- Cover the bowl with plastic wrap and refrigerate for 1-24 hours.
- When ready to bake, preheat oven to 350 degrees. Line baking sheets with parchment paper or silicon liners. Set up a station with flour, rolling pin, cookie cutters, and prepared baking sheets.
- Flour your workstation moderately, as well as your hands. Take half of the dough and dust it with flour, knead it into a ball, then roll it out as thinly as possible (or as desired,) dusting with flour sparingly but as needed to prevent sticking. Cut into desired shapes. Transfer to baking sheets, leaving a bit of space between each cookie (they don’t spread much at all.)
- Bake for 7-10 minutes, until edges are barely golden (these are very pale finished cookies.*) Remove from oven and cool on pans for 3-4 minutes, then remove to cooling rack with a metal spatula.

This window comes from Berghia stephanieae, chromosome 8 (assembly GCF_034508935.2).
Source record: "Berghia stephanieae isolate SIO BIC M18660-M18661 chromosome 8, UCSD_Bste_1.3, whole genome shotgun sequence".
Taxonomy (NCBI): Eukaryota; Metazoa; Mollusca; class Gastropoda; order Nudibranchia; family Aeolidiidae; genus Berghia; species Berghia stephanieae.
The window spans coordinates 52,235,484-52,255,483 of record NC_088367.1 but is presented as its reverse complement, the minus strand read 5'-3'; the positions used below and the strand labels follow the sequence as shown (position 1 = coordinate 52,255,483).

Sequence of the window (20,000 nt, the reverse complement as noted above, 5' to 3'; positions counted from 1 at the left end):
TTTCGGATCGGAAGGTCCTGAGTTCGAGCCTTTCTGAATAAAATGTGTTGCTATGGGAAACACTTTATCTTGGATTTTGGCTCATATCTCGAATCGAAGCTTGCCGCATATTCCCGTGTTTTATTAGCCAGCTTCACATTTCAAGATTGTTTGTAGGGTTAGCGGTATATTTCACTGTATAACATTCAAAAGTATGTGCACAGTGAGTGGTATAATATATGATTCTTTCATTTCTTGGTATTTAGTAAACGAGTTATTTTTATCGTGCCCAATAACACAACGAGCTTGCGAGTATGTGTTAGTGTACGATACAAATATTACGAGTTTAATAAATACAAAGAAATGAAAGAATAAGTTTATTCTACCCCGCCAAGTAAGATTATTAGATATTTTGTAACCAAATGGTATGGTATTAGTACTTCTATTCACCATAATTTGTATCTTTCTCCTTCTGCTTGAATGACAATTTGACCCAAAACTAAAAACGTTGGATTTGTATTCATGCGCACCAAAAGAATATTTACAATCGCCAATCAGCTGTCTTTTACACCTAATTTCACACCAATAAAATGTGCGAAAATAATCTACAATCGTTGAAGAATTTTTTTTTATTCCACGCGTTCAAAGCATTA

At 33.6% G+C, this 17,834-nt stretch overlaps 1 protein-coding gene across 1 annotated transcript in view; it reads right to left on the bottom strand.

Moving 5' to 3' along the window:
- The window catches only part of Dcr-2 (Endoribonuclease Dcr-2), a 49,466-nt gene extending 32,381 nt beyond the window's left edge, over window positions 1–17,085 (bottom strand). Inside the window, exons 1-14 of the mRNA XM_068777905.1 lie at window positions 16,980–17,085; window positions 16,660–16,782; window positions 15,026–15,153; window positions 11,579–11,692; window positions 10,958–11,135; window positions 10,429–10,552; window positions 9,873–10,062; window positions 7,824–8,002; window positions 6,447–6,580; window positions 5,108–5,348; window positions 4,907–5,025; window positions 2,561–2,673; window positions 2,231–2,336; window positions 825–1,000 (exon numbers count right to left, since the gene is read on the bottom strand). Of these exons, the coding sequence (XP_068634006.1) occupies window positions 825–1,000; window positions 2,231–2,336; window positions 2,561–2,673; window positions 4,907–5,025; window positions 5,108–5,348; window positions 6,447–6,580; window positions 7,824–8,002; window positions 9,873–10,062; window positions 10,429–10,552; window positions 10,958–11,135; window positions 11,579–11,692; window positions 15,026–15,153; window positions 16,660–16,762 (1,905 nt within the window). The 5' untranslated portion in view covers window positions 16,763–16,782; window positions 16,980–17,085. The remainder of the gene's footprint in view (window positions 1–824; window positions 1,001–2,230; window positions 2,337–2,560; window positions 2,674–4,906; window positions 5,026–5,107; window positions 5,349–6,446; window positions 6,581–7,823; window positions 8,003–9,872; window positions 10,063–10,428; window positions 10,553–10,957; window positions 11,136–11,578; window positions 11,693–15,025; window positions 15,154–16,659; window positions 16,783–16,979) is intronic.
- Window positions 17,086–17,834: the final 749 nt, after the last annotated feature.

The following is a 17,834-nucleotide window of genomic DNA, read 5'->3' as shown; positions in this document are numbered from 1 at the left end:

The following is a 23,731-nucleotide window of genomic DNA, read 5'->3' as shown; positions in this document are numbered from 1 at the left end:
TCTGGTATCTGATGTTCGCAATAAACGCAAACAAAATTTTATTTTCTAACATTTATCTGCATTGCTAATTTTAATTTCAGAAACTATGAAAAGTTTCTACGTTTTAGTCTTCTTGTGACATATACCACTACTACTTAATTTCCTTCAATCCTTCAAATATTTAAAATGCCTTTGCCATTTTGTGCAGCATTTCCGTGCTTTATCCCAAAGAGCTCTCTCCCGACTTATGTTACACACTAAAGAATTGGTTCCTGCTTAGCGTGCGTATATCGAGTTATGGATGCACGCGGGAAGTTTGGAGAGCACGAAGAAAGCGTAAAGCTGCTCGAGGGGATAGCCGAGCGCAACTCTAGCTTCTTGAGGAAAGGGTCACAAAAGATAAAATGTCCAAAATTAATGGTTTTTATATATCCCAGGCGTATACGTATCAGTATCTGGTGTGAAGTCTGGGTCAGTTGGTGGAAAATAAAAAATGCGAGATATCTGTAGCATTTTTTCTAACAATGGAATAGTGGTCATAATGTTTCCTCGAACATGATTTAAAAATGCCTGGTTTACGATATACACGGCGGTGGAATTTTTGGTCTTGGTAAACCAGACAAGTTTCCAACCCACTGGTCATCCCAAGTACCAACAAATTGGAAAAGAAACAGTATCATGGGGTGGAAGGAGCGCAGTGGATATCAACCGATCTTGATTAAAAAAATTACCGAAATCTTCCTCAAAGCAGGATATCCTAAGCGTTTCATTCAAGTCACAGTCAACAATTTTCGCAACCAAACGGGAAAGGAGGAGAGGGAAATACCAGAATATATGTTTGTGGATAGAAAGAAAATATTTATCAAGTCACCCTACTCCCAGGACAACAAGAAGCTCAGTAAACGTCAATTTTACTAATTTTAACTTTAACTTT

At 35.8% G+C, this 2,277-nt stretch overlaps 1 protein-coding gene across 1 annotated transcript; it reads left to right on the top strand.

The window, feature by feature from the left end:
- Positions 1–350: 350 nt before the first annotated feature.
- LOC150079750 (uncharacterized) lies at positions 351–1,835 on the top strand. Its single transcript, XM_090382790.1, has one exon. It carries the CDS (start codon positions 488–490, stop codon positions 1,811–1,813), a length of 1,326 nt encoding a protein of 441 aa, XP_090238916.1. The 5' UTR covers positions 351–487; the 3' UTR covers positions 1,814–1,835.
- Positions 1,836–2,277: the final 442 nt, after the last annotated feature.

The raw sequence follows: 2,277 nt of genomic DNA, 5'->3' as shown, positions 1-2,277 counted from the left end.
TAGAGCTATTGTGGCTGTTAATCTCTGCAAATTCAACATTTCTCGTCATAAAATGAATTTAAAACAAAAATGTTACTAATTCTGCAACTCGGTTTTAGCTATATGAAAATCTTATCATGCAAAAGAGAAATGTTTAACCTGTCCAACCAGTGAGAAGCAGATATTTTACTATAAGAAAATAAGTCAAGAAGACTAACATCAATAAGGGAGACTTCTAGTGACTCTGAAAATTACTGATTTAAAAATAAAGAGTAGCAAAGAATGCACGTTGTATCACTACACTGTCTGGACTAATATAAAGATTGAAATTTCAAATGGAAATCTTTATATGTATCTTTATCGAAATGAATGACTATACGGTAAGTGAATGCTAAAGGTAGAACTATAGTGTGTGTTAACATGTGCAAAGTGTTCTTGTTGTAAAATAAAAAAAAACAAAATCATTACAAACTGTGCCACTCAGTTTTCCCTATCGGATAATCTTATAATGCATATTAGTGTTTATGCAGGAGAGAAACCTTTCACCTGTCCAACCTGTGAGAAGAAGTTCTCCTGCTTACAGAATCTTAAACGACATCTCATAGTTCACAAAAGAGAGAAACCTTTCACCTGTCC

- Return scraps to bowl and repeat the steps with the remaining cold ball of dough. Repeat a third time with scraps from first two rounds, being sure not to overwork the dough or add too much flour to it as you work.**
Vanilla Buttercream Frosting
- Combine ingredients in a small bowl and beat until a fluffy buttercream consistency is reached, adding milk or sugar as necessary (I like my frosting fluffy, but you may prefer it thinner.)
- Gently spread frosting on each cookie and decorate with sprinkles as desired. This is a fun project for little ones to help with! Allow cookies to dry overnight before packaging and storing.
** It is important not to use too much flour on your work space, or to overwork the dough. It’s very sensitive, and can lead to altered taste if abused.
FOR THIS RECIPE, I RECOMMEND…
DAY ONE | German Chocolate Cookie Cups
DAY TWO | Bakery Style Triple Chocolate Chip Cookies
DAY THREE | Salted Caramel Coconut Biscotti
DAY FOUR | Chocolate Cheesecake Cookies
DAY FIVE | Nana’s Anise Pierniki (Polish Christmas Cookies)